Vice President M. Venkaiah Naidu on Saturday regretted that people’s pursuit of development had “irreparably” damaged nature and called for a popular movement to protect it.
He also called on the country’s lower courts to take an ecocentric view and to keep the interests of local people and biodiversity in mind when making judgments.
Naidu addressed a gathering after opening the “International Conference on Environmental Diversity and Environmental Law” at Chandigarh University in Mohali.
“In pursuit of development, we have irreparably damaged nature, destroyed forests, disturbed the ecological balance, polluted the environment, encroached on water bodies, and are now reaping the negative consequences,” Naidu said.
“My words may seem very harsh, but they are real. What is required is a mindset change. We have enough laws and enough regulations, but what is needed is a mindset change.
Unless this environmentalism becomes a global popular movement, the future looks very bleak,” he noted.
“We see the consequences. We played with nature and nature plays with us,” he added.
Naidu urged all stakeholders to strike a balance between development and maintaining ecological balance, and also appealed to lawmakers to consider the importance of protecting biodiversity, curbing climate change and formulating legislation that strikes a delicate balance between “Ecology and economy” uphold.
“It’s not just the government’s duty to think about it, it’s the duty of the people of Earth to save this planet,” he said.
Naidu emphasized that India has always been a world leader in climate protection.
He reiterated India’s commitment to meeting the ambitious national targets set by Prime Minister Narendra Modi at the recent COP 26 Summit in Glasgow.
“…Prime Minister Narendra Modi stated our national targets to increase our non-fossil energy capacity to 500 GW by 2030 and to reach the goal of Net Zero by 2070,” he said.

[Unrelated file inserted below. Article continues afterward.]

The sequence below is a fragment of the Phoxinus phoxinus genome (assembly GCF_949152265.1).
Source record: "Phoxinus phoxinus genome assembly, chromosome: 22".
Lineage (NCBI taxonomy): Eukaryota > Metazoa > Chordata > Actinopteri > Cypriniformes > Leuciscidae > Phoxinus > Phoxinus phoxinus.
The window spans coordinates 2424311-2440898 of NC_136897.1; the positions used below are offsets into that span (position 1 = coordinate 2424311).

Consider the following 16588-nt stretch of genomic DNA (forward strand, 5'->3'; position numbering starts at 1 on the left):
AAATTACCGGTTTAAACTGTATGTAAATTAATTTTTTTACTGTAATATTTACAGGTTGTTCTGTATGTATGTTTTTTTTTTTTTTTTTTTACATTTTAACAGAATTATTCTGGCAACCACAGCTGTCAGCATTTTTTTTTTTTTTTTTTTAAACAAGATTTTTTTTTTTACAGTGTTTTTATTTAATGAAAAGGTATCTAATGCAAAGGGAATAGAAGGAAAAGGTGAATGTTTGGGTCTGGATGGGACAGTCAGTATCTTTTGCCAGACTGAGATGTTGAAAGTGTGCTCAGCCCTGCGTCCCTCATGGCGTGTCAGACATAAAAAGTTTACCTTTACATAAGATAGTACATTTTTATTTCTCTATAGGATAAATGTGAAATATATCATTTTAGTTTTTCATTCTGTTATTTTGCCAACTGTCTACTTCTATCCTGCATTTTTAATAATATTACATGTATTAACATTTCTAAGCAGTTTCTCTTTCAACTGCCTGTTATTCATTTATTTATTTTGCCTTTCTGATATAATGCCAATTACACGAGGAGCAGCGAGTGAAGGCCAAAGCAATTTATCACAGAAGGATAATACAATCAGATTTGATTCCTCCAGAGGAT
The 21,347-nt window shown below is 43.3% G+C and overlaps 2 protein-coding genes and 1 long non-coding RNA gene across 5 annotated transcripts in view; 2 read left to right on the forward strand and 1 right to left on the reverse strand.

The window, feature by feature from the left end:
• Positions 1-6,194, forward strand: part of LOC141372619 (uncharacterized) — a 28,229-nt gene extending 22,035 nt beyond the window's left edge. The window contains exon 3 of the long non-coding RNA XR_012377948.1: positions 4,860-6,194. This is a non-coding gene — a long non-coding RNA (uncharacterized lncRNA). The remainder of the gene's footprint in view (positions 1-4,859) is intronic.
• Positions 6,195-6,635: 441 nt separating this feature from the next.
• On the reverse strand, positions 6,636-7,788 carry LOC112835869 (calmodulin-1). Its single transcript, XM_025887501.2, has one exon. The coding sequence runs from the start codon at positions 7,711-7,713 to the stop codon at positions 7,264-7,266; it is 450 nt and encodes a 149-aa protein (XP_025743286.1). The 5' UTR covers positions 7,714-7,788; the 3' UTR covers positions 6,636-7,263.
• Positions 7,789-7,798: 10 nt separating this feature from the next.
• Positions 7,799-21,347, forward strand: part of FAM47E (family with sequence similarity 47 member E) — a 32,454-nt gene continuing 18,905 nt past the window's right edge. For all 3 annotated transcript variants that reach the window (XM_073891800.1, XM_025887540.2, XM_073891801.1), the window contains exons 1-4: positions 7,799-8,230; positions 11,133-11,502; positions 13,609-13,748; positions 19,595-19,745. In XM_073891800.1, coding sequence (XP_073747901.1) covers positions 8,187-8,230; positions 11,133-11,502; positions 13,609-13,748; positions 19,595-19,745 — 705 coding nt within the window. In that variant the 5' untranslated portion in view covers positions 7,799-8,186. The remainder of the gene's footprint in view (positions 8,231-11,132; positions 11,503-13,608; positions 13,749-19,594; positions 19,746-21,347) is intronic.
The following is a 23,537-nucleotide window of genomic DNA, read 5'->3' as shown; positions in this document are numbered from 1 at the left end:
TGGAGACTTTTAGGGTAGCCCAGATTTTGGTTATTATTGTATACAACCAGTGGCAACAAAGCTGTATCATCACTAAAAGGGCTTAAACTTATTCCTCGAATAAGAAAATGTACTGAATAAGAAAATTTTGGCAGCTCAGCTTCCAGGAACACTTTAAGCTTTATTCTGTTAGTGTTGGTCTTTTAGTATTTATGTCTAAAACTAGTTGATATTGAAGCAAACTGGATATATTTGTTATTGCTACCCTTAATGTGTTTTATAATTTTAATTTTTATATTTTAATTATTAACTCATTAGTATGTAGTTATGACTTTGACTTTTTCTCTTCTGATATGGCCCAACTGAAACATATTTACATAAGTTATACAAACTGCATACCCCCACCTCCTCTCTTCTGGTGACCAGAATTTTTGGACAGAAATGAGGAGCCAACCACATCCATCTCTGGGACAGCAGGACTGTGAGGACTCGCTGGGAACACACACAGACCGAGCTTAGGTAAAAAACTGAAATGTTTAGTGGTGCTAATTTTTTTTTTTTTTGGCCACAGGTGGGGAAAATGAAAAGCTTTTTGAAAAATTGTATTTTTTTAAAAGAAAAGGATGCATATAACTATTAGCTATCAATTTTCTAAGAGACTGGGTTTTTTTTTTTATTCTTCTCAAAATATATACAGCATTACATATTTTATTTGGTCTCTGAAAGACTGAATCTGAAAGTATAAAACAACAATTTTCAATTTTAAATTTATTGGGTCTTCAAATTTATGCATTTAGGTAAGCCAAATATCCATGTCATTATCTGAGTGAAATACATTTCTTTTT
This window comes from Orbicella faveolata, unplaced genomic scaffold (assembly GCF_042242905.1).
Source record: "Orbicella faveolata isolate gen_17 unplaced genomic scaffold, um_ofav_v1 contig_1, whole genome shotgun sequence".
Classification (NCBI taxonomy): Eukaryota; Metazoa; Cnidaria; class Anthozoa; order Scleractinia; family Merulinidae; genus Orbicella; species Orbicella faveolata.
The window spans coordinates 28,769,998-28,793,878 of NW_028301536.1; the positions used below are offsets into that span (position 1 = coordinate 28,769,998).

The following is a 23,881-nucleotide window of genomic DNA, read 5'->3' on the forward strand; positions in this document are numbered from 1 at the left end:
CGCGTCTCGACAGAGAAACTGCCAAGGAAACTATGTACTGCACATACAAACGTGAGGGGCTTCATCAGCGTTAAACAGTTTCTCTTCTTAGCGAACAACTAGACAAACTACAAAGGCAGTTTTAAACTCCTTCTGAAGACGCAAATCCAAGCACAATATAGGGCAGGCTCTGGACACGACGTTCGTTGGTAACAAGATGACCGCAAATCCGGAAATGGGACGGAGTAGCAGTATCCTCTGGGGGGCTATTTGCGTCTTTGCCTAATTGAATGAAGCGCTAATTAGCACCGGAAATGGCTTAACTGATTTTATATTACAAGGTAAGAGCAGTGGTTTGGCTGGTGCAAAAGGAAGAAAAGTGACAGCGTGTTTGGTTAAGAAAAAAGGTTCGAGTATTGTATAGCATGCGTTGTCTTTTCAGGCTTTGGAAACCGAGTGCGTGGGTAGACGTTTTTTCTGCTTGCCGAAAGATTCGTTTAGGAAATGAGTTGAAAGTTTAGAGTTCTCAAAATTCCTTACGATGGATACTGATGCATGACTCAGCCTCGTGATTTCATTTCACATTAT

“With supportive policies, institutional push and collective action, these goals are certainly achievable. The last aspect, ie ‘collective action’, is the most important. In the words of the Prime Minister, what we need is a mass movement towards green lifestyles,” Naidu said.
Naidu commended India’s higher judiciary for upholding environmental justice over the years, saying: “There are many landmark rulings by the Supreme Court and Supreme Courts that have played a crucial role in delivering not just environmental justice, but one public discourse on environmental protection.” He emphasized that even the lower courts must uphold this ecocentric view and include the best interests of local people and biodiversity in their judgments.
“They must be tough on violations of environmental laws and consider strict enforcement of the polluter pays principle wherever necessary,” Naidu said.
He felt that given the importance of biodiversity conservation, ongoing climate change and the growing demand for environmental litigation, there was an urgent need for more legal professionals to be trained in environmental law.
“The poorer sections of the population should be informed about their rights and the legal remedies available to them. If necessary, more specialized designations need to be established in different parts of the country and environmental justice brought closer to people,” Naidu said.
He emphasized empowering environmental protection agencies and local authorities with the necessary resources, technical expertise and criminal powers to effectively implement environmental laws.
“Gram Panchayats, who are constitutionally empowered to take actions such as water management, soil conservation and forestry, must continue to be funded to that end. The effective functioning of these grassroots-level bodies is critical to addressing the climate challenges of today and the future,” said the Vice President.
Referring to how Indian culture has always revered nature, Naidu said India enshrined principles of environmental protection in the constitution and passed many related laws “even before environmental discourse gained momentum in the developed world.”
“This spirit draws heavily from our ancient values, which see human existence as part of the natural environment and not one that exploits it,” he added.
The Vice-President also felt there was a need to raise awareness among students about the carbon and environmental footprint of their lifestyle choices.
“Humans have been tinkering with nature for too long. Today there is an urgent need to reverse this dangerous trend. It’s a mindset, an attitude, an ability to control human greed,” Naidu said.
Punjab Governor Banwarilal Purohit, Supreme Court Justices Justices Surya Kant and Justice Bhushan Ramkrishna Gavai, National Supreme Court Justice of Brazil Justice Antonio Herman Benjamin and Chief Justice of the Himachal Pradesh Supreme Court Justice Mohammad Rafiq, were present on the occasion.
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